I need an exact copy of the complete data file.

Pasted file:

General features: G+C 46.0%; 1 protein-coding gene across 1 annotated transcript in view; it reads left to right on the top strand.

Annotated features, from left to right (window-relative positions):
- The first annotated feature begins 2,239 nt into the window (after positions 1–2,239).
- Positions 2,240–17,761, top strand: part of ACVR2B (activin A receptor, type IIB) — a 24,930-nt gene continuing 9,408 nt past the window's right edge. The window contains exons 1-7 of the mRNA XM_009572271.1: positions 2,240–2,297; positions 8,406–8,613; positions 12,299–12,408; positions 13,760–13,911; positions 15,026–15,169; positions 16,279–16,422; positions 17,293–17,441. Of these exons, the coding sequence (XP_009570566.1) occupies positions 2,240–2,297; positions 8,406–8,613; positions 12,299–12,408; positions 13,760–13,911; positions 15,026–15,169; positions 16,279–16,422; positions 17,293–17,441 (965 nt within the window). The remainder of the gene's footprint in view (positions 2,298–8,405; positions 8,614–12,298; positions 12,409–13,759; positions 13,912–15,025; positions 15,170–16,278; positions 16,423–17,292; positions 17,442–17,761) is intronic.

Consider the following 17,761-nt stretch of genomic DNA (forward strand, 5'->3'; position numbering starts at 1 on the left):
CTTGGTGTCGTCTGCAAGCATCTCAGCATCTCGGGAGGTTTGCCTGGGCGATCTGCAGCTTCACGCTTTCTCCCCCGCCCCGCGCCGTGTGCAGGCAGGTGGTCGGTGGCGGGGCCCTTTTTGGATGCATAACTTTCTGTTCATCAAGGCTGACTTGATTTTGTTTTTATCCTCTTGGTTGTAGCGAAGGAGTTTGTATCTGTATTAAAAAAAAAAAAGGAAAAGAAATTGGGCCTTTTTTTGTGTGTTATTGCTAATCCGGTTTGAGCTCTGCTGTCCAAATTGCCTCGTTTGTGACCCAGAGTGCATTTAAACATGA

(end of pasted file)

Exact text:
General features: G+C 46.0%; 1 protein-coding gene across 1 annotated transcript in view; it reads left to right on the top strand.

Annotated features, from left to right (window-relative positions):
- The first annotated feature begins 2,239 nt into the window (after positions 1–2,239).
- Positions 2,240–17,761, top strand: part of ACVR2B (activin A receptor, type IIB) — a 24,930-nt gene continuing 9,408 nt past the window's right edge. The window contains exons 1-7 of the mRNA XM_009572271.1: positions 2,240–2,297; positions 8,406–8,613; positions 12,299–12,408; positions 13,760–13,911; positions 15,026–15,169; positions 16,279–16,422; positions 17,293–17,441. Of these exons, the coding sequence (XP_009570566.1) occupies positions 2,240–2,297; positions 8,406–8,613; positions 12,299–12,408; positions 13,760–13,911; positions 15,026–15,169; positions 16,279–16,422; positions 17,293–17,441 (965 nt within the window). The remainder of the gene's footprint in view (positions 2,298–8,405; positions 8,614–12,298; positions 12,409–13,759; positions 13,912–15,025; positions 15,170–16,278; positions 16,423–17,292; positions 17,442–17,761) is intronic.

Consider the following 17,761-nt stretch of genomic DNA (forward strand, 5'->3'; position numbering starts at 1 on the left):
CTTGGTGTCGTCTGCAAGCATCTCAGCATCTCGGGAGGTTTGCCTGGGCGATCTGCAGCTTCACGCTTTCTCCCCCGCCCCGCGCCGTGTGCAGGCAGGTGGTCGGTGGCGGGGCCCTTTTTGGATGCATAACTTTCTGTTCATCAAGGCTGACTTGATTTTGTTTTTATCCTCTTGGTTGTAGCGAAGGAGTTTGTATCTGTATTAAAAAAAAAAAAGGAAAAGAAATTGGGCCTTTTTTTGTGTGTTATTGCTAATCCGGTTTGAGCTCTGCTGTCCAAATTGCCTCGTTTGTGACCCAGAGTGCATTTAAACATGA